Ecclesiastes 5:1-7

Ecclesiastes 5:1-7

Drawing Near to God

Sermon Text: Ecclesiastes 5:1-7

Sermon Theme There is a right way to draw near to God in worship. 

  • Guard your steps (vv. 1, 7)
  • Watch what you say (vv. 1-3, 6)
  • Do what you say (vv. 4-5)

Sermon Reflections:

Spurious forms of religion, which made much of dreams, verbosity and vows is vanity, and has in it nothing substantial or comforting. The superstitious man who puts his faith in dreams is unpractical and unreal; the garrulous man who is rash in his vows and in prayer thinks to be heard for his much speaking, displeases God and never secures his object. For the one true God, replace the formality of your worship with a reverent and steadfast sincerity. Put obedience before sacrifice. Do not hurry on your mouth to the utterance of words which transcend the desires of your heart. Be not one of those who comes to worship with a preoccupied spirit, a spirit distracted with thoughts that travel different ways. Realize the presence of the Great King, and speak to Him with the reverence due to a King. Keep the vows you have made in His house after you have left it. Seek and serve Him with all your heart, and you shall find rest in your soul.

  • What is your demeanor and preparedness as one comes to worship, particularly readiness to obey, for listen refers to heeding as well as hearing (Luke 8:18)?
  • Are you prone to carry your illusions with you while you worship and to talk without thinking?
  • Have you been carelessly and cold and have failed to show to God fruits of holiness corresponding to what you professed or what you believed? Be aware of the severest penalties are in store for those who are  careless, for “Cursed is he that does the work of the Lord carelessly.” (Jeremiah 48:10)
  • Are you going to worship with your heart being upright before Him, devoted to Him, and furnished with those graces essential to the true worship of Him, especially with reverence, humility, meekness, faith and love?
  • What can make our worship insincere? Preoccupied hearts? Distracted by the cares of life? Fervent prayers without any due sense of their meaning or any hearty wish to have them granted?
  • Are you saying all day that He is Lord and yet cease to commend Him with praises and refuse to do what has been commanded?
  • Does heavy responsibility hinder your concentration and lead to impatience in prayer? Are you impatience with God?
  • Careless words are a reflection of the inner life. Are you careful of the words you use in prayer — for it is the heart that speaks forth a word?
  • Does your mouth sometimes lead your flesh into sin?
  • Does the fool make sin out to be a harmless violation or involuntary wrongdoing?
  • Does the ineptitude of fools count on ritual excuses to cover their irreverence or breach of vows as a slight error?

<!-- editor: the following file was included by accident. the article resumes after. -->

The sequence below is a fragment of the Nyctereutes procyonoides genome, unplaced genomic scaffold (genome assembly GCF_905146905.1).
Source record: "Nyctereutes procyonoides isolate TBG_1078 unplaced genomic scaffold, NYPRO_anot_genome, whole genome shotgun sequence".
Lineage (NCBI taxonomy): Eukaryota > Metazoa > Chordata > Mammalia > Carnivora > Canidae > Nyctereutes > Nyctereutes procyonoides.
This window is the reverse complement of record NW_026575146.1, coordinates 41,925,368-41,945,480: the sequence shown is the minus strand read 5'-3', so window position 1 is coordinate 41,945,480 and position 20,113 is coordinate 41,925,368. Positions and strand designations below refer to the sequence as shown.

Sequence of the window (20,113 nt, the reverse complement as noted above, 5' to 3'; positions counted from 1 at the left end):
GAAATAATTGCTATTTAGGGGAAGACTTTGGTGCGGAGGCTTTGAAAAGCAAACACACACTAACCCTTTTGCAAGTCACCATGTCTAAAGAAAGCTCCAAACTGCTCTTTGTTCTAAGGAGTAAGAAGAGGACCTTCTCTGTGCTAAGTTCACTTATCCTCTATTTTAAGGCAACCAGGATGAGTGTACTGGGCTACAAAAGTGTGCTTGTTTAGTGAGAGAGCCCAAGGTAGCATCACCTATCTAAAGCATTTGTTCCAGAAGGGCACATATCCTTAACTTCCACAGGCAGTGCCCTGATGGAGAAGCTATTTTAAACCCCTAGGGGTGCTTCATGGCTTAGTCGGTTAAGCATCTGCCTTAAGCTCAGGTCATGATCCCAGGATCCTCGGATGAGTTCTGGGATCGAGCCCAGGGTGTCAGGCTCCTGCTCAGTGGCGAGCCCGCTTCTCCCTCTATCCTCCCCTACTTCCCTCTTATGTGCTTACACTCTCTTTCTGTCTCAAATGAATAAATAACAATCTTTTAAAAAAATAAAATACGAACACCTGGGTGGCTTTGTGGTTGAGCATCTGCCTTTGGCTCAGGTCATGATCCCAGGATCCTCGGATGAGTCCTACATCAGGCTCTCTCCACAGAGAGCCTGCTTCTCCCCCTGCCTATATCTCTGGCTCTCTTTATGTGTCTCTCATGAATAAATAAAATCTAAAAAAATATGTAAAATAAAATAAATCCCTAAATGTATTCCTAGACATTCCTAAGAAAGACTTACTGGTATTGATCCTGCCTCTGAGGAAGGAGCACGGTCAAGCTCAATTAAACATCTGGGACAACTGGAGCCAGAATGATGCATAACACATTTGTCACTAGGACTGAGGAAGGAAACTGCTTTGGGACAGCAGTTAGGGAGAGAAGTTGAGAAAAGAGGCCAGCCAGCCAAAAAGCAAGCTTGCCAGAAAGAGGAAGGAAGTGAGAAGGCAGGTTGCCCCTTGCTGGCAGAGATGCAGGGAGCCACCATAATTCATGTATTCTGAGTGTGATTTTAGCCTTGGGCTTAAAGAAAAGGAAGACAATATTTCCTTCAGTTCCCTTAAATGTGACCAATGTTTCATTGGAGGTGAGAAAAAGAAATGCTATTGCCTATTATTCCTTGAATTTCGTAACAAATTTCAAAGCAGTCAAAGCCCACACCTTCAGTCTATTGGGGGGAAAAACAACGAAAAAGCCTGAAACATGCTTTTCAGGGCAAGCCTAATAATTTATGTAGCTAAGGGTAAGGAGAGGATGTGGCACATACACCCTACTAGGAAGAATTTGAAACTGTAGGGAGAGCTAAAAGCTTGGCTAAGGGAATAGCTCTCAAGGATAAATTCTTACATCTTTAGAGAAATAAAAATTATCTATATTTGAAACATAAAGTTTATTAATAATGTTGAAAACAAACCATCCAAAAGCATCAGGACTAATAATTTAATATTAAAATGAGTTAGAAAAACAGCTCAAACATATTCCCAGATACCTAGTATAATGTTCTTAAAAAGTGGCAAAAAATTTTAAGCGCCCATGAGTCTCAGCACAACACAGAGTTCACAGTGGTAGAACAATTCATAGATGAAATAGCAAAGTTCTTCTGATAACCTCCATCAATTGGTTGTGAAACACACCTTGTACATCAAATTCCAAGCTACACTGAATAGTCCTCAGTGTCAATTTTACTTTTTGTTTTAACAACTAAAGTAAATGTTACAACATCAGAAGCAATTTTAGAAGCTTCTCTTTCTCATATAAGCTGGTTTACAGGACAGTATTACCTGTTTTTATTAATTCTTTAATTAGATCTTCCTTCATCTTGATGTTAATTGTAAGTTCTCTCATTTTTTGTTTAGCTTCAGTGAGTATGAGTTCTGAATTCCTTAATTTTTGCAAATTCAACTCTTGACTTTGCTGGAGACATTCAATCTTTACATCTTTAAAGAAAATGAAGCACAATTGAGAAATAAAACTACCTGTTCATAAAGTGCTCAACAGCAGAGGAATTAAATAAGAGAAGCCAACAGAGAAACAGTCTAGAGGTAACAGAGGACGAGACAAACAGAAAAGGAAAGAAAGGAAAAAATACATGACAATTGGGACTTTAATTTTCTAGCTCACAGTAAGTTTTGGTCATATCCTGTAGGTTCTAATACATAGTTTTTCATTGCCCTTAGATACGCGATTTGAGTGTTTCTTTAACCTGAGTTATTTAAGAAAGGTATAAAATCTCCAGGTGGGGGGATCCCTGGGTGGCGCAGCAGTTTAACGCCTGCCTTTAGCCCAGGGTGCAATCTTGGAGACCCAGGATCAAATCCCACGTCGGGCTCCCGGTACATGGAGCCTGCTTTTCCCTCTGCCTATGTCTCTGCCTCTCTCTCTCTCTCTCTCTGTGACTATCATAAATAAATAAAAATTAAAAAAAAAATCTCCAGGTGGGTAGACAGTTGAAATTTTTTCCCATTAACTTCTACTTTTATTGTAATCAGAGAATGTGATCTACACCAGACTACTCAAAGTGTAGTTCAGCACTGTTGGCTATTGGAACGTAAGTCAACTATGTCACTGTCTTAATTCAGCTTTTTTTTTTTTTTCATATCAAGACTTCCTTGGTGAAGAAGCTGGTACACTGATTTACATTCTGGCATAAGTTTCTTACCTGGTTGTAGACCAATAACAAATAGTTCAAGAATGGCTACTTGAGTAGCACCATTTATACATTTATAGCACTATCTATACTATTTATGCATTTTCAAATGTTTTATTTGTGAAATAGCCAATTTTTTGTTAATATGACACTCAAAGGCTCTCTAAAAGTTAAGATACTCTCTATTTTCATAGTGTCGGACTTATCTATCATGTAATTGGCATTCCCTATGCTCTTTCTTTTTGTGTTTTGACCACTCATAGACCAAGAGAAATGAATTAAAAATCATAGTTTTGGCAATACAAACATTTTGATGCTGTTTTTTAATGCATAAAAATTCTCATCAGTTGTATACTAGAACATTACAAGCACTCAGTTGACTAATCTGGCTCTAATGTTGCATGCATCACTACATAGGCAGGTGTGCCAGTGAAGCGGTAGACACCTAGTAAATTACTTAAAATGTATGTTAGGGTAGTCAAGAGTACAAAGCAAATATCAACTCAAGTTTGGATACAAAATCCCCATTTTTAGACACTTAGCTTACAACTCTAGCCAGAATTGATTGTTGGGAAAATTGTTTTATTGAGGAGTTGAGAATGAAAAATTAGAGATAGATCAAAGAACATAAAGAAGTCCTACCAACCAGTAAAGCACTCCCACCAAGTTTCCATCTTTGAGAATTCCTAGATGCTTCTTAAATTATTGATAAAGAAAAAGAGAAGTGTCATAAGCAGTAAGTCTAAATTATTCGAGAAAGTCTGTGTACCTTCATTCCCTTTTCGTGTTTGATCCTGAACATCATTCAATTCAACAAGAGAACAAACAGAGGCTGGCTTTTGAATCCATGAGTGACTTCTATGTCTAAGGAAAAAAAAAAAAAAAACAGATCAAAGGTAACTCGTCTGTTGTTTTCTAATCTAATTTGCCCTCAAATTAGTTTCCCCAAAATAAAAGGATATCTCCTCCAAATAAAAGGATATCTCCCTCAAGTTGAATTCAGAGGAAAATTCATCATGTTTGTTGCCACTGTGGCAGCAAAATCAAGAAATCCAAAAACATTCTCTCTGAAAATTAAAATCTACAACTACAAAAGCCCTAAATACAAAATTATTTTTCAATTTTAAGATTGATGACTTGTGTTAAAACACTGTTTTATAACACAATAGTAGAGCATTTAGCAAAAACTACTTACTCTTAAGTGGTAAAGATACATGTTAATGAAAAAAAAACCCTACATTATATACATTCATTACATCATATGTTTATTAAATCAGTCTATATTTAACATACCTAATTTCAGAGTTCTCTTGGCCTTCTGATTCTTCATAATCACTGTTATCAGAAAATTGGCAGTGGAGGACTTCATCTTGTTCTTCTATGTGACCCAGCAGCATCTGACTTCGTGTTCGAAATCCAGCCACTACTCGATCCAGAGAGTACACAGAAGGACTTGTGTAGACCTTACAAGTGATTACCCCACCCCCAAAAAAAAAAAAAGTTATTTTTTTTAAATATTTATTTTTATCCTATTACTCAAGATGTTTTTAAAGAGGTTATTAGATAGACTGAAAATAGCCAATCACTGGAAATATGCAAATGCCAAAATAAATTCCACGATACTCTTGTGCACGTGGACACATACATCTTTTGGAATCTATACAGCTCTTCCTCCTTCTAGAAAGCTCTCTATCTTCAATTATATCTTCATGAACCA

• If words without deeds do not please us, how much more can faith without works fail to benefit us in the sight of God?
  • With an upright soul can you say to Satan himself, I fear God; and because I fear Him, l do not fear you?

Additional Notes:

The vow in ancient Israel was a promise to God, which might be part of prayer for blessing (Numbers 21:2) or a spontaneous expression of gratitude (Jonah 2:9). It might take the form of a promise of allegiance (Genesis 28:20–22), a free-will offering (Leviticus 22:18) or the dedication of a child as Nazirite (1 Samuel 1:11). When vows are made, they must be kept (Psalms 76:11), even as God keeps His word to us (Exodus 12:41, 12:51; Joshua 21:45). Proverbs 20:25 is especially noteworthy:

    It is a trap for a man to dedicate something rashly
   and only later to consider his vows.

There is no harm in not vowing (Deuteronomy 23:22); but a vow once made becomes of the nature of an oath, and its non-performance is a sin and incurs the punishment of false swearing.

Listen to the Preacher exhorting not to be hasty to utter anything before God, “for God,” (says he), “is in heaven above, and you upon earth beneath.” He shows, I think, by the relation of these elements to each other, or rather by their distance, how far the divine nature is above the speculations of human reason. For that nature which transcends all intelligence is as high above earthly calculation as the stars are above the touch of our fingers, or rather, many times more than that. Knowing, then, how widely the divine nature differs from our own, let us quietly remain within our proper limits. For it is both safer and more reverent to believe the majesty of God to be greater than we can understand, than, after circumscribing his glory by our misconceptions, to suppose there is nothing beyond our conception of it.
From the “Ancient Christian Commentary on Scripture” (29 Vols)

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